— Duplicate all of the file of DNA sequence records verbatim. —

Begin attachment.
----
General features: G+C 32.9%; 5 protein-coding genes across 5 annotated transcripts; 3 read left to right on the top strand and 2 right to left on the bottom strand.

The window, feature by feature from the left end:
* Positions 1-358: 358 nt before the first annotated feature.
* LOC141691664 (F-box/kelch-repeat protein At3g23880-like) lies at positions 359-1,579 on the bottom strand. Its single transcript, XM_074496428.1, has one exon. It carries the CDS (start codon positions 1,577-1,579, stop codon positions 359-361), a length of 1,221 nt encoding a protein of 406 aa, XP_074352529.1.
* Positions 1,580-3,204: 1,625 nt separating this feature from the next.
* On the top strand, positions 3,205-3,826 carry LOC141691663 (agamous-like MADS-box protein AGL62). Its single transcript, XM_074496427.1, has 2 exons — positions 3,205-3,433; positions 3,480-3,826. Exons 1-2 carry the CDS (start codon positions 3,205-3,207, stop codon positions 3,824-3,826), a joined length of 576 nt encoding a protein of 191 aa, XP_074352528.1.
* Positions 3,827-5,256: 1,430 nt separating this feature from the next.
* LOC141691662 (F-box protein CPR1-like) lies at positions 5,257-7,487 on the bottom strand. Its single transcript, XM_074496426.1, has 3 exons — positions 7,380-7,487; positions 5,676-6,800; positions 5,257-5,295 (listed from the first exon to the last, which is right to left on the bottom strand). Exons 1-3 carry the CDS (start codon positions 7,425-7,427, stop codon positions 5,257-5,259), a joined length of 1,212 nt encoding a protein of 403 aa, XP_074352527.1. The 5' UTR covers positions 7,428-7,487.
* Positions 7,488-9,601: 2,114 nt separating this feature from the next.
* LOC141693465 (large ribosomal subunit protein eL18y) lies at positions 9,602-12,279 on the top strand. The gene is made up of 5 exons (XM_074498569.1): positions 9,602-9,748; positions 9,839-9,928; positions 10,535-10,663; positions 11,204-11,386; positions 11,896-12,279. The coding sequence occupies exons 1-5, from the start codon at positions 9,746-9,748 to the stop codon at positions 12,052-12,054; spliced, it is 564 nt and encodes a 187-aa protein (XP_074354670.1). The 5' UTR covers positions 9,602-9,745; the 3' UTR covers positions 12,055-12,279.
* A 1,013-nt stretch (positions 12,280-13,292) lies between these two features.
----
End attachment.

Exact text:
General features: G+C 32.9%; 5 protein-coding genes across 5 annotated transcripts; 3 read left to right on the top strand and 2 right to left on the bottom strand.

The window, feature by feature from the left end:
* Positions 1-358: 358 nt before the first annotated feature.
* LOC141691664 (F-box/kelch-repeat protein At3g23880-like) lies at positions 359-1,579 on the bottom strand. Its single transcript, XM_074496428.1, has one exon. It carries the CDS (start codon positions 1,577-1,579, stop codon positions 359-361), a length of 1,221 nt encoding a protein of 406 aa, XP_074352529.1.
* Positions 1,580-3,204: 1,625 nt separating this feature from the next.
* On the top strand, positions 3,205-3,826 carry LOC141691663 (agamous-like MADS-box protein AGL62). Its single transcript, XM_074496427.1, has 2 exons — positions 3,205-3,433; positions 3,480-3,826. Exons 1-2 carry the CDS (start codon positions 3,205-3,207, stop codon positions 3,824-3,826), a joined length of 576 nt encoding a protein of 191 aa, XP_074352528.1.
* Positions 3,827-5,256: 1,430 nt separating this feature from the next.
* LOC141691662 (F-box protein CPR1-like) lies at positions 5,257-7,487 on the bottom strand. Its single transcript, XM_074496426.1, has 3 exons — positions 7,380-7,487; positions 5,676-6,800; positions 5,257-5,295 (listed from the first exon to the last, which is right to left on the bottom strand). Exons 1-3 carry the CDS (start codon positions 7,425-7,427, stop codon positions 5,257-5,259), a joined length of 1,212 nt encoding a protein of 403 aa, XP_074352527.1. The 5' UTR covers positions 7,428-7,487.
* Positions 7,488-9,601: 2,114 nt separating this feature from the next.
* LOC141693465 (large ribosomal subunit protein eL18y) lies at positions 9,602-12,279 on the top strand. The gene is made up of 5 exons (XM_074498569.1): positions 9,602-9,748; positions 9,839-9,928; positions 10,535-10,663; positions 11,204-11,386; positions 11,896-12,279. The coding sequence occupies exons 1-5, from the start codon at positions 9,746-9,748 to the stop codon at positions 12,052-12,054; spliced, it is 564 nt and encodes a 187-aa protein (XP_074354670.1). The 5' UTR covers positions 9,602-9,745; the 3' UTR covers positions 12,055-12,279.
* A 1,013-nt stretch (positions 12,280-13,292) lies between these two features.